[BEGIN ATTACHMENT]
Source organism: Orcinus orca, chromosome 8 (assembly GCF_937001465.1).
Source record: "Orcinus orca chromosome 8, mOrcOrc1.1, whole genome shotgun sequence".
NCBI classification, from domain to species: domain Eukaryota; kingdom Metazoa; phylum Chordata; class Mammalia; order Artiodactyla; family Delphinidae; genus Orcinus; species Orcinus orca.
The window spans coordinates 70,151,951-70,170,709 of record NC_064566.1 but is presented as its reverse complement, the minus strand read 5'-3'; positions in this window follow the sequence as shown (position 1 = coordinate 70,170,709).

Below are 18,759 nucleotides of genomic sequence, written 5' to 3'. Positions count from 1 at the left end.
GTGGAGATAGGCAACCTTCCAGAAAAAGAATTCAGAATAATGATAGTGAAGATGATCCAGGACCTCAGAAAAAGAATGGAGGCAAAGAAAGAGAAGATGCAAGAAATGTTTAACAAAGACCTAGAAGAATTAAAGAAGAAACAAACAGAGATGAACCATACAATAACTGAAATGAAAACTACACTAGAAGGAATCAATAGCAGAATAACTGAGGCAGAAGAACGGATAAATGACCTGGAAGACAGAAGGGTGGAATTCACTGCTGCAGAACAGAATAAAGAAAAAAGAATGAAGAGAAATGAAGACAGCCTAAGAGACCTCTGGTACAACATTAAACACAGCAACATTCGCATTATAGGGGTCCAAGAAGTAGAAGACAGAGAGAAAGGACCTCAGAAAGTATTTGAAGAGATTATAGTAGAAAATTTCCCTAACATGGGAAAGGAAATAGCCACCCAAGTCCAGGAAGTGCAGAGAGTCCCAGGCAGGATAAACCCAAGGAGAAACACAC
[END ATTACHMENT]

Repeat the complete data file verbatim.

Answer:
Source organism: Orcinus orca, chromosome 8 (assembly GCF_937001465.1).
Source record: "Orcinus orca chromosome 8, mOrcOrc1.1, whole genome shotgun sequence".
NCBI classification, from domain to species: domain Eukaryota; kingdom Metazoa; phylum Chordata; class Mammalia; order Artiodactyla; family Delphinidae; genus Orcinus; species Orcinus orca.
The window spans coordinates 70,151,951-70,170,709 of record NC_064566.1 but is presented as its reverse complement, the minus strand read 5'-3'; positions in this window follow the sequence as shown (position 1 = coordinate 70,170,709).

Below are 18,759 nucleotides of genomic sequence, written 5' to 3'. Positions count from 1 at the left end.
GTGGAGATAGGCAACCTTCCAGAAAAAGAATTCAGAATAATGATAGTGAAGATGATCCAGGACCTCAGAAAAAGAATGGAGGCAAAGAAAGAGAAGATGCAAGAAATGTTTAACAAAGACCTAGAAGAATTAAAGAAGAAACAAACAGAGATGAACCATACAATAACTGAAATGAAAACTACACTAGAAGGAATCAATAGCAGAATAACTGAGGCAGAAGAACGGATAAATGACCTGGAAGACAGAAGGGTGGAATTCACTGCTGCAGAACAGAATAAAGAAAAAAGAATGAAGAGAAATGAAGACAGCCTAAGAGACCTCTGGTACAACATTAAACACAGCAACATTCGCATTATAGGGGTCCAAGAAGTAGAAGACAGAGAGAAAGGACCTCAGAAAGTATTTGAAGAGATTATAGTAGAAAATTTCCCTAACATGGGAAAGGAAATAGCCACCCAAGTCCAGGAAGTGCAGAGAGTCCCAGGCAGGATAAACCCAAGGAGAAACACAC